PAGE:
Florida gardening in October is in full swing!
Fall is in the air, the Christmas displays are pushing out the patio furniture in your local home improvement store… and suddenly… as the mercury drops… gardening is fun again.
Did you start your fall veggie garden last month? If not, there’s still time to attack it. If you’re from up north, the idea of planting a garden at this time of year probably sounds ridiculous – but in Florida, we can grow through all four seasons. Of course, it’s too late to plant tomatoes and hoping for another crop of green beans is probably a stretch, but peas, collards, carrots and other cold-hardy plants are perfect for carrying on through the winter. You can also manage to grow some decent lettuces as long as you’re willing to protect them on frosty nights.
On the tree and shrub front, it’s time to quit fertilizing. Feeding right now will encourage new growth – and that new growth will be susceptible to frost damage. Let your plants wind down for the year and prepare for winter. Coaxing an extra burst of growth out of them before the end of the year isn’t worth the destruction that could result. Tender new growth on citrus, pomegranates, cattley guavas, figs and olives suffer terribly.
Speaking of cold, do you have a greenhouse? If so, you can keep it warmer for your plants by adding “thermal mass.” (i.e., “something that holds heat.”)
One of the best ways to do this is to buy 55-gallon drums, fill them with water and place them about the space. I did this in my unheated greenhouse and was amazed at the difference it made. The gentle warmth of the barrels protected even my fully tropical plants – there wasn’t even a touch of frostbite. Just having that slight radiant heat is very helpful – and it saves you from more expensive heating options. In Florida, simply holding on to the heat of the day is usually good enough for most greenhouse plants.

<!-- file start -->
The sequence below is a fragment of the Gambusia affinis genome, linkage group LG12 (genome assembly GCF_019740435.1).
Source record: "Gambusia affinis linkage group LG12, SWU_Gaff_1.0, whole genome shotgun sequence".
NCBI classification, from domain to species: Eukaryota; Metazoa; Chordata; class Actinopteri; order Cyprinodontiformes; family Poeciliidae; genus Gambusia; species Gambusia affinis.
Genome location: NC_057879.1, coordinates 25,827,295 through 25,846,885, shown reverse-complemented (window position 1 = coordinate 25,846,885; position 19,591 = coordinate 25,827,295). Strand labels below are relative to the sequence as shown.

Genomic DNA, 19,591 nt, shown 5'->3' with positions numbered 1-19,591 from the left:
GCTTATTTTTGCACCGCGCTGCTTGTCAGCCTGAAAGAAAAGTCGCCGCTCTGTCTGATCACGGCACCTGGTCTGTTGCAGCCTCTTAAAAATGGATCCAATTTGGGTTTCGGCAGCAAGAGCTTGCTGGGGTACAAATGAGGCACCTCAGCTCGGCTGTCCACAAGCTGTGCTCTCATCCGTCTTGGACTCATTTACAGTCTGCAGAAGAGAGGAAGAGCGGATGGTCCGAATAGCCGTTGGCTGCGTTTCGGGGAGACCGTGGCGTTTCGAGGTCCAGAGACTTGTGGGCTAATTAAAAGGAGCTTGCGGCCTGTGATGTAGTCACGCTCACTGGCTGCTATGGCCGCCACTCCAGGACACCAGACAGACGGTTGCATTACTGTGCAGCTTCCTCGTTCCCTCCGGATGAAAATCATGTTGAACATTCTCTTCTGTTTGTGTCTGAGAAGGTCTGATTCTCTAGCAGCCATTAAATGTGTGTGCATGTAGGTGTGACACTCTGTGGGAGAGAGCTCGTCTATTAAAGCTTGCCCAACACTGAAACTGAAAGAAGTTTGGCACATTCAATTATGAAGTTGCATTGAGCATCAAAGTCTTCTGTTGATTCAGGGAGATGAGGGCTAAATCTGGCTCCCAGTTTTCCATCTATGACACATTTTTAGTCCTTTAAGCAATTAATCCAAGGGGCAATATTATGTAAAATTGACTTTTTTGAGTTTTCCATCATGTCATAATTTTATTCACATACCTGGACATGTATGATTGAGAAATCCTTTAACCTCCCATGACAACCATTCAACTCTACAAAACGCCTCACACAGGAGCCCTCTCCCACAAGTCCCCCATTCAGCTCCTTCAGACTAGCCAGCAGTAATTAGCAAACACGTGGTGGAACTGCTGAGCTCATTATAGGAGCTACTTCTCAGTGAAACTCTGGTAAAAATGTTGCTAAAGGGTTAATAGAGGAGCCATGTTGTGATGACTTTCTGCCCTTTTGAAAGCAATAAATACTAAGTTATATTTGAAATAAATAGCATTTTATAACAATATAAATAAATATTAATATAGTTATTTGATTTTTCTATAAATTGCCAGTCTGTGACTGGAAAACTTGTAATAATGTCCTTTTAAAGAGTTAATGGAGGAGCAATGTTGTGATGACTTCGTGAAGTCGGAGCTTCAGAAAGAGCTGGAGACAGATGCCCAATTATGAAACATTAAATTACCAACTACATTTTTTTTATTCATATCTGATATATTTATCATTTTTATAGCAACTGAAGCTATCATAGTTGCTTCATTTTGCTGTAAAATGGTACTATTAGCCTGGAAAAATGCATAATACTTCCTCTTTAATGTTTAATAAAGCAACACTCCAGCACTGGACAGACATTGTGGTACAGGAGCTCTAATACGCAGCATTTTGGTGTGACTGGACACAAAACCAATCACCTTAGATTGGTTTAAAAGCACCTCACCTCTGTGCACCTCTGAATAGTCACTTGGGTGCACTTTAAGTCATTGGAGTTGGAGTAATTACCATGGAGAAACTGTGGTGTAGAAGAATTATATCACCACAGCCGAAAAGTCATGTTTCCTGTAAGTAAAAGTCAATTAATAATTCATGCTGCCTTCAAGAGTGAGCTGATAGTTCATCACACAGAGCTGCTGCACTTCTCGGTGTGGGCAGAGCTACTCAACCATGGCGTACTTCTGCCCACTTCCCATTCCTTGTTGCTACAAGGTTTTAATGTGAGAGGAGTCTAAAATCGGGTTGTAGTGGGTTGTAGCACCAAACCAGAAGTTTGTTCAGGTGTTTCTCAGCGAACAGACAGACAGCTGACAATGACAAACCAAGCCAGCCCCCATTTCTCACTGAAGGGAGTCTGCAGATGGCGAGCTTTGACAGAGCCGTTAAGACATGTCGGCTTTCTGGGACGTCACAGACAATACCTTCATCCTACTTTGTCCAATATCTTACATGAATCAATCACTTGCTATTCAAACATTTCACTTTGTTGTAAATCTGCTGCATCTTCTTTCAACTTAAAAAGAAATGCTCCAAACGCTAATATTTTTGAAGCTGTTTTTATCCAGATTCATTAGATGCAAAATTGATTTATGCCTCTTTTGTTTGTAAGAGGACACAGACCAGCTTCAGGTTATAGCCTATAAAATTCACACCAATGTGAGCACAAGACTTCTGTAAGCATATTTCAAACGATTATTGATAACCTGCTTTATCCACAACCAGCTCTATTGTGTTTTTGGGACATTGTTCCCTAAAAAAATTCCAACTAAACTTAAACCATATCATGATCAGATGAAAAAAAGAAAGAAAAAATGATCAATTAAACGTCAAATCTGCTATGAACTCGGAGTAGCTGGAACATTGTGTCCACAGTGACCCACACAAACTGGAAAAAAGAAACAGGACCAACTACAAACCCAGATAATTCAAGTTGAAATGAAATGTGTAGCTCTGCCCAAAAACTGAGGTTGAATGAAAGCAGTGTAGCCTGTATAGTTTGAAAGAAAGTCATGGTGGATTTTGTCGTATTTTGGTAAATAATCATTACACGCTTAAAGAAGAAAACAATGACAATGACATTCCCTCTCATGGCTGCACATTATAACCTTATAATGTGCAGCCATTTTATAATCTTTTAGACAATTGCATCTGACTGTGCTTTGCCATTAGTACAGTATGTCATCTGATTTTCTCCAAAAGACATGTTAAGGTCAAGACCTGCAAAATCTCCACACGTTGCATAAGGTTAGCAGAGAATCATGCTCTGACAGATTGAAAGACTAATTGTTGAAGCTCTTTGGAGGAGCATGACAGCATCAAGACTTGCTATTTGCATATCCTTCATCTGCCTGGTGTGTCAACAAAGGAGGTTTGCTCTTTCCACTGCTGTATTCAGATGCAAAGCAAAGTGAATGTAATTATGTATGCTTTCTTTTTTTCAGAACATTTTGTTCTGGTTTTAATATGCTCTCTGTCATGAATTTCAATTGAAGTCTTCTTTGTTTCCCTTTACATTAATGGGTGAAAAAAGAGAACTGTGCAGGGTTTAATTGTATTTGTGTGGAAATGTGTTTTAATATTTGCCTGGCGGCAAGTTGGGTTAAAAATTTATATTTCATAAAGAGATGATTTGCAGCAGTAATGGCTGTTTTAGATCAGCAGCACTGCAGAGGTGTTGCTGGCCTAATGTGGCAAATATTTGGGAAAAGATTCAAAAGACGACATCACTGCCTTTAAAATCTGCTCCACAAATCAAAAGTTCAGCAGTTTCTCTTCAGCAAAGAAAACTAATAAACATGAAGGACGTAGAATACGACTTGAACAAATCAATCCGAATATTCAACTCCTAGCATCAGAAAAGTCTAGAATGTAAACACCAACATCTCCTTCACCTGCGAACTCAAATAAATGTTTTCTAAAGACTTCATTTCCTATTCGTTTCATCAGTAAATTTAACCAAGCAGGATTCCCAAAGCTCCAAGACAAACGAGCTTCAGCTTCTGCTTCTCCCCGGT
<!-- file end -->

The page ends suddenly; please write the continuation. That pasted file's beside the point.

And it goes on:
Also, if you’ve ever wanted to grow tropical plants but haven’t been able to pull it off, take a look at the south side of your house. Do you have a sunny wall there? You might be surprised by what you can grow. I’m currently growing pineapples, bananas and a key lime tree right next to my south wall. It’s my own little piece of USDA Zone 10 and I love it. Experiment and see what you can do – I’ve noticed that if I get further than 2’ from the wall, the frost damage really picks up. Just like barrels in your greenhouse, a nice concrete wall really holds the heat… think about trying something new there.
October is a good month for putting in deciduous trees. If you’ve always wanted a peach or a plum, a live oak or a dogwood, snag one and plant it now. It’ll go to sleep and awake refreshed and ready to go in the spring. Though we don’t see leaves in the winter, the tree is still putting out roots and gathering strength while it awaits the return of warm weather. Plant now and you get a jump on next year.
Until next time, enjoy your gardening.